Leith Birds: Gulls

This is the 2nd in a series of guest posts on birds you might see in Leith by Juliet Wilson

Gulls in Leith

Most people are familiar with gulls, there can be a lot of them around and they can create quite a disturbance when they flock together in large numbers. They are however birds with a lot of character and are worth watching as they stamp on the spot on Leith Links (imitating rain to attract worms to the surface) or chase each other over the Water of Leith. Did you know that there are three species of gull that can be seen regularly in and around Leith and the Water of Leith?

Black-headed Gull

This is the smallest of the three gulls that are seen regularly around Leith. In the summer months it is easily recognisable by its dark brown head. In the winter it loses its dark head and has just a few black markings on its head (see photo). Young gulls have speckled patterns on the lower parts of their wings.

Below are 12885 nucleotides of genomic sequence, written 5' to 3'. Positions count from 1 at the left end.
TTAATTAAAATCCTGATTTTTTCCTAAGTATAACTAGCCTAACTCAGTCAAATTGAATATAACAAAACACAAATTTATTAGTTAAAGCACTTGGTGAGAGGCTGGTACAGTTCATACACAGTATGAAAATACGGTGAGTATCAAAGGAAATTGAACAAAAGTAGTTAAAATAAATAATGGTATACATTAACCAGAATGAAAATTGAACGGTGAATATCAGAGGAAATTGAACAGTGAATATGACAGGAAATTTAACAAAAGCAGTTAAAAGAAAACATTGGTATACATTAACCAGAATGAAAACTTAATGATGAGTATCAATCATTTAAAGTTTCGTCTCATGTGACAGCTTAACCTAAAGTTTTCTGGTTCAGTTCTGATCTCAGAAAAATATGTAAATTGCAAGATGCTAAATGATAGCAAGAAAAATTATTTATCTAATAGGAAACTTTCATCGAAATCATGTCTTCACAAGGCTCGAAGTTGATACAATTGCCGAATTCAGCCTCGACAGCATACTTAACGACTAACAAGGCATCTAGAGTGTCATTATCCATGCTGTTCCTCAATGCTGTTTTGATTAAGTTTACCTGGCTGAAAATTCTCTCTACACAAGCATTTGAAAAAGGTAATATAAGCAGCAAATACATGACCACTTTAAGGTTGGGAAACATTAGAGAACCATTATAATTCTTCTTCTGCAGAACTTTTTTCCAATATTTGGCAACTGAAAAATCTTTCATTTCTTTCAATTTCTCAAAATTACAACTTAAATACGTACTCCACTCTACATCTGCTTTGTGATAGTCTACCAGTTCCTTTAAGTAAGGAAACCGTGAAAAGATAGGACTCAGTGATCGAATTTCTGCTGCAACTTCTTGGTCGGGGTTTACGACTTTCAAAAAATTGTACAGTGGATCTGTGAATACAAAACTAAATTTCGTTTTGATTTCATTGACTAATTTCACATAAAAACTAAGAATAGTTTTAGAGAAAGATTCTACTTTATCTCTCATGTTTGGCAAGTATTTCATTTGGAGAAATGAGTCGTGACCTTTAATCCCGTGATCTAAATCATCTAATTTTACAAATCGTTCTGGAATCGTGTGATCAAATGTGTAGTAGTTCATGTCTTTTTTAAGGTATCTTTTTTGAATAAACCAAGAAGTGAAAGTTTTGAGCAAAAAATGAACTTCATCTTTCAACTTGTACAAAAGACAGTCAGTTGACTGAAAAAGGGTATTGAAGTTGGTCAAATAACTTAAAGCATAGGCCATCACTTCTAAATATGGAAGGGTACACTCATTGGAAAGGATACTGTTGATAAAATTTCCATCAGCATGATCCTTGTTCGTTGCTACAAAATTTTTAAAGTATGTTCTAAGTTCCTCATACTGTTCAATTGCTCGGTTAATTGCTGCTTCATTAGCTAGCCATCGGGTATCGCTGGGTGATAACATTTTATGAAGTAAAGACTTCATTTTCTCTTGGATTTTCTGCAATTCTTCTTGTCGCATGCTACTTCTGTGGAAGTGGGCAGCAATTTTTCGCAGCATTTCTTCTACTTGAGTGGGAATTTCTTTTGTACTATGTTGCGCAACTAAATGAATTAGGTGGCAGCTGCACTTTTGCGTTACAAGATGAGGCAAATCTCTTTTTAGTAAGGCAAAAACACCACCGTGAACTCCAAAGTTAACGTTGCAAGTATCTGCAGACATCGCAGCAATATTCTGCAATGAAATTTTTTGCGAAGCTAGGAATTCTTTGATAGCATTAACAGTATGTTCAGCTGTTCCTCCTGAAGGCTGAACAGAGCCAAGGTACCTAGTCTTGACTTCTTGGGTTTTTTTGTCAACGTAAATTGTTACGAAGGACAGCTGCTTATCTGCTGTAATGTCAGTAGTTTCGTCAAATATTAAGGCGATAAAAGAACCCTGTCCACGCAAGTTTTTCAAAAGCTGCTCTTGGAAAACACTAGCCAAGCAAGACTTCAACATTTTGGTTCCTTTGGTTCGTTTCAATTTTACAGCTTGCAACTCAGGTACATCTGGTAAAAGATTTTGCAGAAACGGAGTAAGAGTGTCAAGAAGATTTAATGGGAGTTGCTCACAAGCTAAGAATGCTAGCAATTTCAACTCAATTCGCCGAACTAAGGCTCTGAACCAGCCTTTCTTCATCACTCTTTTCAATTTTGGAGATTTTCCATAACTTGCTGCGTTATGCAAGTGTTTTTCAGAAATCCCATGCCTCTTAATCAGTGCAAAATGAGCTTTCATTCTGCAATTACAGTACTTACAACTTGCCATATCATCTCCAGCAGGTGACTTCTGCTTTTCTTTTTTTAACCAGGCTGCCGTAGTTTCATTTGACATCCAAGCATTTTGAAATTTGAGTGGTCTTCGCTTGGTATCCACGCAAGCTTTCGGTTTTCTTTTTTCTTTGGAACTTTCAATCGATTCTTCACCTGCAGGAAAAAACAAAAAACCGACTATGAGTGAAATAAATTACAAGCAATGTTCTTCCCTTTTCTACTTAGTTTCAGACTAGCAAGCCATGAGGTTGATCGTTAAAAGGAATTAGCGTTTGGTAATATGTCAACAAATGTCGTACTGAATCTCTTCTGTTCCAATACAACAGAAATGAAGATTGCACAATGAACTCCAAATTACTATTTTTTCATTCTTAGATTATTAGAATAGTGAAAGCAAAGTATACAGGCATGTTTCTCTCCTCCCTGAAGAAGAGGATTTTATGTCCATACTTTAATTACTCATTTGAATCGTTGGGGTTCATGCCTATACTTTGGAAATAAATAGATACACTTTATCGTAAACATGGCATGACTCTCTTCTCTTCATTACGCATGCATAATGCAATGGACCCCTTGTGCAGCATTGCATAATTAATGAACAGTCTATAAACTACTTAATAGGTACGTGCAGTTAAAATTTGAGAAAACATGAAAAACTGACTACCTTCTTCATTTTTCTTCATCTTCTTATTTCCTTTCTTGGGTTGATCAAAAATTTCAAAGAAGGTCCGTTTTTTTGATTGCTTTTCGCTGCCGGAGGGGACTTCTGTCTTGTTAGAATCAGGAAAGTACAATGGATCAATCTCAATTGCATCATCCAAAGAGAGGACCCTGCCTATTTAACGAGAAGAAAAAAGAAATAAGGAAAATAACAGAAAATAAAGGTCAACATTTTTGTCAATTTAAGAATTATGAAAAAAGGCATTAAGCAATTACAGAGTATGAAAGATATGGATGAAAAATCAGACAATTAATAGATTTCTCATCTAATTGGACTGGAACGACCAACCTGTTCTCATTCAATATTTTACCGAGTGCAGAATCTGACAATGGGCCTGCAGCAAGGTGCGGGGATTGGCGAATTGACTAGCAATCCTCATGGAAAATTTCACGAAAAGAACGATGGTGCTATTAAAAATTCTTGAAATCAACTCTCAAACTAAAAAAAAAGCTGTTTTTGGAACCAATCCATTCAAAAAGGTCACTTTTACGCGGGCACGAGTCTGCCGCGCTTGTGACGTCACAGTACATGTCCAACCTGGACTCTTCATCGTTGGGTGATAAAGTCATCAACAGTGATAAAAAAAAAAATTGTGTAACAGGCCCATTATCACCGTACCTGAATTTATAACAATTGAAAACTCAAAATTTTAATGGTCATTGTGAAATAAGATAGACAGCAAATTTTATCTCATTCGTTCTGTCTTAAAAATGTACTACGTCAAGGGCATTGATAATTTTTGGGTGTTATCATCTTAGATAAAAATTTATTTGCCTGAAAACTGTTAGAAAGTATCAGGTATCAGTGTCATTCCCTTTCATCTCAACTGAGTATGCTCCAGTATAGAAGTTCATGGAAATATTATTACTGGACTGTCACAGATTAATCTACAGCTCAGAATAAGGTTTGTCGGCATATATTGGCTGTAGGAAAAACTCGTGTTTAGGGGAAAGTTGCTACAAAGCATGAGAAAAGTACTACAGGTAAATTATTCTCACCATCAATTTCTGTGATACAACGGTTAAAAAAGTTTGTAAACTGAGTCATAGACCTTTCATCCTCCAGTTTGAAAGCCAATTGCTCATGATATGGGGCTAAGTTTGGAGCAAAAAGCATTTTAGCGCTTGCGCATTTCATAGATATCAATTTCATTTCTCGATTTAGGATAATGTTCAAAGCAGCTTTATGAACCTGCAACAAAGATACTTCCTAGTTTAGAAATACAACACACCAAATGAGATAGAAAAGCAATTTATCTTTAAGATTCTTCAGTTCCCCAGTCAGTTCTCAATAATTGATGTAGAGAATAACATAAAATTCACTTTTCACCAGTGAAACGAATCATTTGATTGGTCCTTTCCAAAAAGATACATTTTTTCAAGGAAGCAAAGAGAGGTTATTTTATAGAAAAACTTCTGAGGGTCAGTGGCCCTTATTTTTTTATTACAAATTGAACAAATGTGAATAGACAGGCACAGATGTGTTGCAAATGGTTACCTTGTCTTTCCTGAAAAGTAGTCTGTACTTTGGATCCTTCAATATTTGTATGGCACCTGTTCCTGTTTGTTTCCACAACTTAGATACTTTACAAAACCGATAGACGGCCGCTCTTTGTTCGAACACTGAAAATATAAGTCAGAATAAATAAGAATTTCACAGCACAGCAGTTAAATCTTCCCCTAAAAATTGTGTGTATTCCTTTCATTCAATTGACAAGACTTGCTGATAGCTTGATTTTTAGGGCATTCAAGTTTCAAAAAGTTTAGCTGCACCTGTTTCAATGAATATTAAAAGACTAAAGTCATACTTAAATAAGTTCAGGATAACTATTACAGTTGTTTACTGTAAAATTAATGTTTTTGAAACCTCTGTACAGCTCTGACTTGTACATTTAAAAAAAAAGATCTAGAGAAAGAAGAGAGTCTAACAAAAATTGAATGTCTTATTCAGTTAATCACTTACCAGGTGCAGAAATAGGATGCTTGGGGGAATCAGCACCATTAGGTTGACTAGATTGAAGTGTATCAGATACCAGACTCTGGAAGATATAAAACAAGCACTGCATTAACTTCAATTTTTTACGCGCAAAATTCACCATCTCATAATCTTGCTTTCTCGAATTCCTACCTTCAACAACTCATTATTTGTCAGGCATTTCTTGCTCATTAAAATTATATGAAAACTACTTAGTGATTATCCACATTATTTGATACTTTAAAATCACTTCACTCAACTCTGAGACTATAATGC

Herring Gull

This is probably the most common of the three gulls seen regularly around Leith. It is a large bird, white underneath and grey on top. It has pink legs and a yellow beak with a red spot on it. In winter its head turns grey and can look very dark. Young herring gulls are mottled brown and look identical to the young lesser black backed gull (see below). Though it may not seem like it, its numbers are declining and it is in fact on the red list (which means that it is cause for special conservation concern).

You can find out more about the herring gull on the RSPB website – http://www.rspb.org.uk/wildlife/birdguide/name/h/herringgull/index.aspx

Lesser Black backed Gull

This gull is very similar to the Herring Gull. It has a darker back and its legs are yellow rather than pink. Young gulls are mottled brown and look just like young herring gulls. It is fairly common in Leith and other areas of Edinburgh.

You can find out more about the lesser black backed gull on the RSPB website:


Juliet Wilson is a poet, reviewer and adult education tutor with an interest in making crafts from re-used materials. You can find out more about her work here and here. Photo credit: Bob Bryson